Silver Diamine Fluoride

Silver diamine fluoride (SDF) is a liquid substance used to help prevent tooth cavities (or caries) from forming, growing, or spreading to other teeth.

SDF is made of:

  • silver: helps kill bacteria
  • water: provides a liquid base for the mixture
  • fluoride: helps your teeth rebuild the materials they’re made of (called reminerilzation)
  • ammonia: helps the solution remain concentrated so that it’s maximally effective against cavity resonance

SDF was approved by the U.S. Food and Drug Administration (FDA)  in 2014 for use in the United States.

How is it used?

Our dentists at Barbara Bell DDS, PA use a liquid form of SDF containing at least 38 percent of the SDF solution. It’s applied topically, meaning that it’s applied directly to the surface of your teeth.

Dr. Katie Bell use the following steps:

  1. Cotton or gauze is placed near the affected teeth to prevent saliva from moistening the teeth.
  2. Moisture is removed from the surface of the teeth using a vacuum suction tool.
  3. SDF is applied to the area affected by a cavity.

Dr. Katie Bell may also use the following to mask the areas affected by cavities:

  • glass ionomer
  • opaquer
  • crowns

SDF is most commonly used on areas affected by cavities. It can be just as helpful when used as a preventive measure by being applied to healthy tooth surfaces.

Our dentists don’t need to treat cavities with fillings or tooth surface modification before using SDF.

Traditionally, many dentists have used a fluoride varnish to help stop cavity development. SDF has proven to be much more successful at reducing cavity growth than varnish. SDF also requires fewer treatments over time.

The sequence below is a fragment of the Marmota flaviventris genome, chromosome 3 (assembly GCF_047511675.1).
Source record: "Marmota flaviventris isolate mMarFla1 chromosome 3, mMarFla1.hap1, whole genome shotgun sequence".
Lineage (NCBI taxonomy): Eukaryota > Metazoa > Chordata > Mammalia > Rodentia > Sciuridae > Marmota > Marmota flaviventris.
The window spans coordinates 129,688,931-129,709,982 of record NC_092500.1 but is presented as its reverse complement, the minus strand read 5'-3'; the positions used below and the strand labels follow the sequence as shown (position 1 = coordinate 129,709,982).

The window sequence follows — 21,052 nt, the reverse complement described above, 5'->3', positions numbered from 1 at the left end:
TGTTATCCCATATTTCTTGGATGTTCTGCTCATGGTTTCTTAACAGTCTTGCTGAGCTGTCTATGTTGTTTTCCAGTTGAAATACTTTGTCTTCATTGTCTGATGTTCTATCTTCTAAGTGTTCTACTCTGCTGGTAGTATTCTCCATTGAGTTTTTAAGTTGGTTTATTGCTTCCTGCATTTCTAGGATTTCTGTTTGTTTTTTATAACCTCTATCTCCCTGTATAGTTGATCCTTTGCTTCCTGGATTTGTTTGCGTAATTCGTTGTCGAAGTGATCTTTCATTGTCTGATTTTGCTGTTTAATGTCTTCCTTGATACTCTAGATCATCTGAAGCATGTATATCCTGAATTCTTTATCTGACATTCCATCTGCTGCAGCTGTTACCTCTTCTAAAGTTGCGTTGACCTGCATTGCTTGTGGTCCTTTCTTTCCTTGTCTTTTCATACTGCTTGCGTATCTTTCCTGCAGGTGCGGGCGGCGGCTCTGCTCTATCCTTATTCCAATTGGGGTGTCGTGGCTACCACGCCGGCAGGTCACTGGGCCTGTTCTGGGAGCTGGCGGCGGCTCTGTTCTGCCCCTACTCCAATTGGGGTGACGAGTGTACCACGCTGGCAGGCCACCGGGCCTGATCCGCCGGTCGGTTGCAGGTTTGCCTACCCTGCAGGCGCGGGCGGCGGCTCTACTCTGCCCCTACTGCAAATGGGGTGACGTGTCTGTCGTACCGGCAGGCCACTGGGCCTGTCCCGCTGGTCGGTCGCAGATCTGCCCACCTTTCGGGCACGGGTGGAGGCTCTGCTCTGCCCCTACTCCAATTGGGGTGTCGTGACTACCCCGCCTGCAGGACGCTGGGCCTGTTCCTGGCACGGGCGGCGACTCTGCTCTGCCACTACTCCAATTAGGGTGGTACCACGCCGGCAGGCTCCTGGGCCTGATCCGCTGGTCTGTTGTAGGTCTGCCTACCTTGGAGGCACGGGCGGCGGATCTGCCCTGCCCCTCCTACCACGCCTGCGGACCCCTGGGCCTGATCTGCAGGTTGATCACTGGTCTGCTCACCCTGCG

There’s no set number of applications required for SDF to work. Our dentists apply SDF once every 6-12 months. Varnishes often need to be applied four or more times per year.

  • SDF has widely been shown to be effective to help stop cavity development after a cavity has formed. Dentists call this process caries resonance.
  • SDF helps kill the bacteria that break down tooth surfaces while also keeping them from spreading to other teeth.
  • SDF is often suggested as a more comfortable alternative to drilling cavities. This can be helpful for children or adults who have anxiety about the dentist or may not be able to fully engage in dental procedures, such as those with special healthcare needs.
  • SDF can be helpful as a cavity treatment if you’re overly sensitive to the instruments and substances used during cavity treatments.
  • SDF can help keep cavities to a minimum or prevent them entirely if you feel that it’s difficult to make time for regular dental check-ups or feel uncomfortable about cavity procedures. It’s quick, requires no special equipment, and generally can be done once per year.

Are there any side effects?

Few harmful or negative side effects have been found with use of SDF. SDF is widely considered by dentists to be safe, even on young children.

You shouldn’t use SDF if you have a silver allergy, oral ulcerations or canker sores, advanced gum disease, or major tooth decay that’s exposed the soft tissue of your tooth beneath the enamel. These conditions can have painful reactions with the acid or ammonia in SDF.

A common side effect of SDF noted is black staining around the area where SDF is applied. SDF can also stain surfaces that it comes into contact with when being applied, such as clothing or nearby tissues in the mouth.

How much does it cost?

This average cost of a treatment is about $50.

SDF may be covered by certain dental insurance plans and be eligible for flexible spending accounts (FSAs) available from some healthcare providers because it’s a class II medical device.


SDF is a safe, painless alternative to traditional cavity drilling procedures.

Dr. Katie Bell may not recommend SDF in every case of cavities. It’s also not yet as widely available as similar treatments, such as fluoride varnish.

But SDF has been proven to be highly successful in stopping the development and spread of cavities. Even more effective forms that leave fewer black stains continue to be tested.